Rather than take up space explaining the differences in these share awards here, I’d be pleased to discuss it with you should you require clarification.

Suffice to say, both awards carry the risk of share price movements from grant to vest (and beyond). It’s imperative to understand what the differences are, particularly if you currently receive a management share award and your future employer only offers performance share awards.

5: Matching Share Awards

These schemes commonly operate whereby post-tax pay roll deductions are used to purchase shares in your employer company, which are then matched by the company with a future vesting period.

While this is a lesser benefit than long term incentives, some employers offer such schemes, and they too should be considered in any future offer of employment and any potential benefits lost when changing employers.

6: Unvested Awards

When departing an employer, unvested company share awards are usually forfeited.

This can vary from award to award, so it’s important to understand the plan rules including any consequences before making your decision to resign.  The solution could be a matter of timing your resignation under after the awards vest so you may reap the benefits that may include cash bonuses.

However, for prospective employers unwilling to wait they may consider offering a similar one-off share scheme award to compensate for any forfeited prior company shares.  In such as situation, the prospective employer would likely request proof of any existing awards before agreeing to replace them.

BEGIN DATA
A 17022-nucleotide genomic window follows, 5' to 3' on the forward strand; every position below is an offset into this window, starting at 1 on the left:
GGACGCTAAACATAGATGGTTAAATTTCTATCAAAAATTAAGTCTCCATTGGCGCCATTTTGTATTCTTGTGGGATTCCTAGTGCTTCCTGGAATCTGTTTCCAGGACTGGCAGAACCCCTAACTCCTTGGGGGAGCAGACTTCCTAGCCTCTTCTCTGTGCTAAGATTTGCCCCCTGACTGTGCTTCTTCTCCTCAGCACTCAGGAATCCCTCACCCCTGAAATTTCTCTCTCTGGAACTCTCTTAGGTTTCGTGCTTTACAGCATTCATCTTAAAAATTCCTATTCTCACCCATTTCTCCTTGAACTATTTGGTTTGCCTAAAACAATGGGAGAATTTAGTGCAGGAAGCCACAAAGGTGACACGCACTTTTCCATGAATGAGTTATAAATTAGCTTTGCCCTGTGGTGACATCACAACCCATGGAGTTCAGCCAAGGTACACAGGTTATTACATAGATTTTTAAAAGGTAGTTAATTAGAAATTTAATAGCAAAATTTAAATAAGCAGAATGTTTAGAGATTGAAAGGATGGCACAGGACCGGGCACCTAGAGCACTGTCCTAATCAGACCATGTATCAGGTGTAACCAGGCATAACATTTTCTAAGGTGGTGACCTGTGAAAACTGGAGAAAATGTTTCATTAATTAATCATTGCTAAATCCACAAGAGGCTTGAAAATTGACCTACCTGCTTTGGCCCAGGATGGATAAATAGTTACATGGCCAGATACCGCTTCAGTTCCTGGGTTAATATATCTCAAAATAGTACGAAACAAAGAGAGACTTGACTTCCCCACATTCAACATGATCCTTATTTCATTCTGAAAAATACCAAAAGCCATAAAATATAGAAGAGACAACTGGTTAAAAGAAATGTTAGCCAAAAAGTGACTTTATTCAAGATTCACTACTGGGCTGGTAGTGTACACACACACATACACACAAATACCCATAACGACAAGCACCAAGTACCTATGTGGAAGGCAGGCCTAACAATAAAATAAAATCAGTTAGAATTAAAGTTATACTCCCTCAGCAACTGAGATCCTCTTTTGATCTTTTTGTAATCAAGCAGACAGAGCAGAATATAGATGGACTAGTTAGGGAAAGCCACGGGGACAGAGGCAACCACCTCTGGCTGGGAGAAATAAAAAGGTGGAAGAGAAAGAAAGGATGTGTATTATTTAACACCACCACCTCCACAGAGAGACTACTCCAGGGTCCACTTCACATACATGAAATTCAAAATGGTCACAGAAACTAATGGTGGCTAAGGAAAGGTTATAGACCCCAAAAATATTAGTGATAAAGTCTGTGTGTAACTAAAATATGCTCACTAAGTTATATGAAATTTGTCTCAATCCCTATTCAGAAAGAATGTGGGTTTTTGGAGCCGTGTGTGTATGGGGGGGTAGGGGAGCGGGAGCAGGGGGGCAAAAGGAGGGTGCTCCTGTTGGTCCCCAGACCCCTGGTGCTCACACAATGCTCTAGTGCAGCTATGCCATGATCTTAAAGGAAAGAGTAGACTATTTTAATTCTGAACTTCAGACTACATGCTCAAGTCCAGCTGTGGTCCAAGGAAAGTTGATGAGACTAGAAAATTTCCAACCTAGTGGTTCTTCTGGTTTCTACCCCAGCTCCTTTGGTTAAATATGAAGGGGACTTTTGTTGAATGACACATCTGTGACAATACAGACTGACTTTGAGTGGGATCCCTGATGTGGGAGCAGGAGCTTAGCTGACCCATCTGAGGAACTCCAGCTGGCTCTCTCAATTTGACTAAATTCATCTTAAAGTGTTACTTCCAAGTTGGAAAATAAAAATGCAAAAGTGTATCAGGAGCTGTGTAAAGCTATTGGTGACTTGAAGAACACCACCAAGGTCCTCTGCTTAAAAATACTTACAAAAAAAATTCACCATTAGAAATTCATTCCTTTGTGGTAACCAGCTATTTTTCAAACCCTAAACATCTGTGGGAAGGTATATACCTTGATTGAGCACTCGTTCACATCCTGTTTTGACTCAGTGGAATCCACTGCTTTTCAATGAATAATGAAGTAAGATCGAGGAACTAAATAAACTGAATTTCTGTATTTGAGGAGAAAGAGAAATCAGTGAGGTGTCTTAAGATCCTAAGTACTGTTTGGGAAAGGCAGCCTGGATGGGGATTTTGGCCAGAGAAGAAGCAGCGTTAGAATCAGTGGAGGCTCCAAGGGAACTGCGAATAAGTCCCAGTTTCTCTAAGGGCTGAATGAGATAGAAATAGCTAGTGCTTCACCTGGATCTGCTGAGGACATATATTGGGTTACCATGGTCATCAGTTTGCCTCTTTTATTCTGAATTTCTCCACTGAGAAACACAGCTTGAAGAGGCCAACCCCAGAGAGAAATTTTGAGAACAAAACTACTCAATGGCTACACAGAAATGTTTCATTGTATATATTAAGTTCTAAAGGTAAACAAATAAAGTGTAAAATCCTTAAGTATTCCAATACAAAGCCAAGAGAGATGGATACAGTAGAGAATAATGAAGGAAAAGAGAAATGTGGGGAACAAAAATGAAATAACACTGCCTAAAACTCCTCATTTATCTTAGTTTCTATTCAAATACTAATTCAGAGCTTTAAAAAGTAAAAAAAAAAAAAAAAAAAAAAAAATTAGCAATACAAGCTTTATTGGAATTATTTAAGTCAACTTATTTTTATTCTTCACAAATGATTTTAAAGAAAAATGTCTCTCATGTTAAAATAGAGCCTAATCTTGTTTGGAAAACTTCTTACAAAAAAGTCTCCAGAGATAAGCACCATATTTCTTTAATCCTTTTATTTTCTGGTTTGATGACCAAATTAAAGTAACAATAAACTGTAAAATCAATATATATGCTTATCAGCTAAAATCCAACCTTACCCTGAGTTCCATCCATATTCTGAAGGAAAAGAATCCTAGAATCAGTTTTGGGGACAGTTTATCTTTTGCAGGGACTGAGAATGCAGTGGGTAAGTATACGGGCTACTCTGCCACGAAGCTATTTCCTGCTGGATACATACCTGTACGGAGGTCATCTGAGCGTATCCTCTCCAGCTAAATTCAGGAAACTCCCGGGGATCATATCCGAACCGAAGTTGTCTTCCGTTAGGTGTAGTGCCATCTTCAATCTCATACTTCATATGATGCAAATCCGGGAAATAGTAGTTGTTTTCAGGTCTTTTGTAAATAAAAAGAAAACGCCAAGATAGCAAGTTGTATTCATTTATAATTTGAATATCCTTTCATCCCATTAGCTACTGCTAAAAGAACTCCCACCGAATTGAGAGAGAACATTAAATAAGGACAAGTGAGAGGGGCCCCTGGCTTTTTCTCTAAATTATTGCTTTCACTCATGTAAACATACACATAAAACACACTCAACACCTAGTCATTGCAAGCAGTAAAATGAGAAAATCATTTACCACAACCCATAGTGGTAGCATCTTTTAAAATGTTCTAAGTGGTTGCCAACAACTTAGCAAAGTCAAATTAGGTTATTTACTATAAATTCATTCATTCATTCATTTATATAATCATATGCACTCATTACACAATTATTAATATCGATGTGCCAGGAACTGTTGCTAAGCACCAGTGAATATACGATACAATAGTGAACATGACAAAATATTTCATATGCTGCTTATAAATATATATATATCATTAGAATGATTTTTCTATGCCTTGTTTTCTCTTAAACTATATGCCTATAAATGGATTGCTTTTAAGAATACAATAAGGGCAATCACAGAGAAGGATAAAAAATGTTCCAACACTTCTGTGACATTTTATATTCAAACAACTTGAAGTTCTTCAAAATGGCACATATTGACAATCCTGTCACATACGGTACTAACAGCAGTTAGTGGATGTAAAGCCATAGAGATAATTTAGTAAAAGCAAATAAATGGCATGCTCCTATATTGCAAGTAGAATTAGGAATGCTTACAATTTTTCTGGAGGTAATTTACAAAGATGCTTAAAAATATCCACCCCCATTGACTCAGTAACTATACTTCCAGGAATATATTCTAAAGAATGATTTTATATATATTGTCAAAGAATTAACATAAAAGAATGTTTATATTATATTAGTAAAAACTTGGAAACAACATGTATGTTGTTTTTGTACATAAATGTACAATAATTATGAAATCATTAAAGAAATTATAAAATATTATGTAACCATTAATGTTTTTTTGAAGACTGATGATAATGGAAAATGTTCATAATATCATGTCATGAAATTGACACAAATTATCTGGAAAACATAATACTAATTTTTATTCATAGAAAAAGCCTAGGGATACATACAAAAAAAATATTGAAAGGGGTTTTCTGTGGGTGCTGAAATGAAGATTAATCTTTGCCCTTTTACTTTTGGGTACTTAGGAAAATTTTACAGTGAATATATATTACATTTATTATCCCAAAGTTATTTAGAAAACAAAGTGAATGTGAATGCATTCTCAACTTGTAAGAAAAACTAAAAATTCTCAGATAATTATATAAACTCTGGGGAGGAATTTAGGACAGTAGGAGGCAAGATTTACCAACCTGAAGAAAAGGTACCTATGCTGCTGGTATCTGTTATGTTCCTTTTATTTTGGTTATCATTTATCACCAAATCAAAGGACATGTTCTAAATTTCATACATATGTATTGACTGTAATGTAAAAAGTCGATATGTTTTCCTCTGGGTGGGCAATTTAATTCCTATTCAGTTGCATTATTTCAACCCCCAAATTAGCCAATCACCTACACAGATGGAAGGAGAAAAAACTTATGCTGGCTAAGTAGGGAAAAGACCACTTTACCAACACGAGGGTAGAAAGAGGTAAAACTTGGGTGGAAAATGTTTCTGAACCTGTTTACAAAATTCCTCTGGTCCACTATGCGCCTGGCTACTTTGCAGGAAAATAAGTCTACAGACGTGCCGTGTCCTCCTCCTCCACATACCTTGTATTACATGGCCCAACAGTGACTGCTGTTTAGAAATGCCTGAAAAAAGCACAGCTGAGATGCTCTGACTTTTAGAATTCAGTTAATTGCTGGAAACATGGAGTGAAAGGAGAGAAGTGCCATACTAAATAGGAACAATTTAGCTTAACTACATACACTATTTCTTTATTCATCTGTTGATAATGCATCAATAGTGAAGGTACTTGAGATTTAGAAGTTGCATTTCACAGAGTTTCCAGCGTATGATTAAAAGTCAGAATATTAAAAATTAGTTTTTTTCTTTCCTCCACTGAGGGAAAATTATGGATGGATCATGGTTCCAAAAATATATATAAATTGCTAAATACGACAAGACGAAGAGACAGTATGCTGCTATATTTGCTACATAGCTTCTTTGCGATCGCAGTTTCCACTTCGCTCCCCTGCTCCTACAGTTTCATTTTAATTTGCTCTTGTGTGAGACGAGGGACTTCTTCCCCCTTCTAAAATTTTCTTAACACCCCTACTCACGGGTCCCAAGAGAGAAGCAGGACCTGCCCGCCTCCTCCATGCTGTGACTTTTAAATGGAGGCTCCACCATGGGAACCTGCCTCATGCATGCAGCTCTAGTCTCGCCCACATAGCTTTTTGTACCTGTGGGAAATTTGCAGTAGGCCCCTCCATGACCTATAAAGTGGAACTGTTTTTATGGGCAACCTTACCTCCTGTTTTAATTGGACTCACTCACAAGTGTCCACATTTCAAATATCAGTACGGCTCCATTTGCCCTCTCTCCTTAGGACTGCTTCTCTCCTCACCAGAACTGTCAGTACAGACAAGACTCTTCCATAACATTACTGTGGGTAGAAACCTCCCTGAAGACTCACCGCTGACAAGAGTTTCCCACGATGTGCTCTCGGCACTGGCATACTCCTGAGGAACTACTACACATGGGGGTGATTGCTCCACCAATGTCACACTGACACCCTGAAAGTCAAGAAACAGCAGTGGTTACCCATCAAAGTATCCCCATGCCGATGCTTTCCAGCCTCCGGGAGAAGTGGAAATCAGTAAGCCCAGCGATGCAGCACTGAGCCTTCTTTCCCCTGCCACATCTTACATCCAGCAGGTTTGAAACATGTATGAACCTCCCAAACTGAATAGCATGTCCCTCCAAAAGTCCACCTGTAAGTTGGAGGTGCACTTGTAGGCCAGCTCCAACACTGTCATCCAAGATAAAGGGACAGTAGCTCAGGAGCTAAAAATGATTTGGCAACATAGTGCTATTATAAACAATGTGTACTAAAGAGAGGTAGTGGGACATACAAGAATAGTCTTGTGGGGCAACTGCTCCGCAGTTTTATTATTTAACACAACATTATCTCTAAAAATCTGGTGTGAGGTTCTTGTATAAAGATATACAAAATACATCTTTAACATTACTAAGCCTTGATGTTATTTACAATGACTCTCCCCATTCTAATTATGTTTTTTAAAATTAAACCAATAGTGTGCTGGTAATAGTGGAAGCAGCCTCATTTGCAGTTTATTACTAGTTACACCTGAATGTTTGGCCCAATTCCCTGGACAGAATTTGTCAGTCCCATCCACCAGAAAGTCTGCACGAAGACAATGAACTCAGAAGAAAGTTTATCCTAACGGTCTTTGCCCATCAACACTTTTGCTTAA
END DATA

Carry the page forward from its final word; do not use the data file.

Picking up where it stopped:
Next Steps

Negotiating remuneration arrangements very often relies on good record keeping.

Having the details of your current employment contract and superannuation arrangements, allowances and employee share scheme awards on hand will provide clarity necessary for productive negotiations.

Most importantly, having quantified and compared the value of your renumeration allows informed decision making that can factor in non-financial opportunities and experiences that may be more important or more valuable to you.

If you could benefit from advice regarding remuneration or assistance reviewing and quantifying your remuneration package for employment negotiations, please contact James Marshall on +61 (0) 7 3007 2000 or email

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To learn more about ESS financial management, please contact James Marshall on +61 (0) 7 3007 2080 or email

To learn more about James, visit this link.

Webinar: ESS Accumulate wealth and Avoid paying MORE tax than you should!
Tuesday 29th August 12:30 to 1:30
Presenters:  James Marshall, Financial Adviser & ESS Strategist & Craig Barry, Accountant & Specialist Tax Adviser.
For more details and to register, click here.

Executive Strategies is a specialised information hub for executives and senior managers who may have founded their own business or who work for growing private, ASX listed companies or government businesses. Its purpose is to provide access to specialist advisers and information that addresses the often-complex issues affecting their personal prosperity. Stratus Financial Group and its advisers are Authorised Representatives of Fortnum Private Wealth ABN 54 139 889 535 AFSL 357306. This advice is general and does not take into account your objectives, financial situation or needs. You should not act on it without first obtaining professional financial advice specific to your circumstances.

*Please note: For advice and services relating to this matter that are not offered under the Fortnum Private Wealth AFSL, in accordance with our collaborative advice model, when required, such matters are referred to appropriately qualified professionals.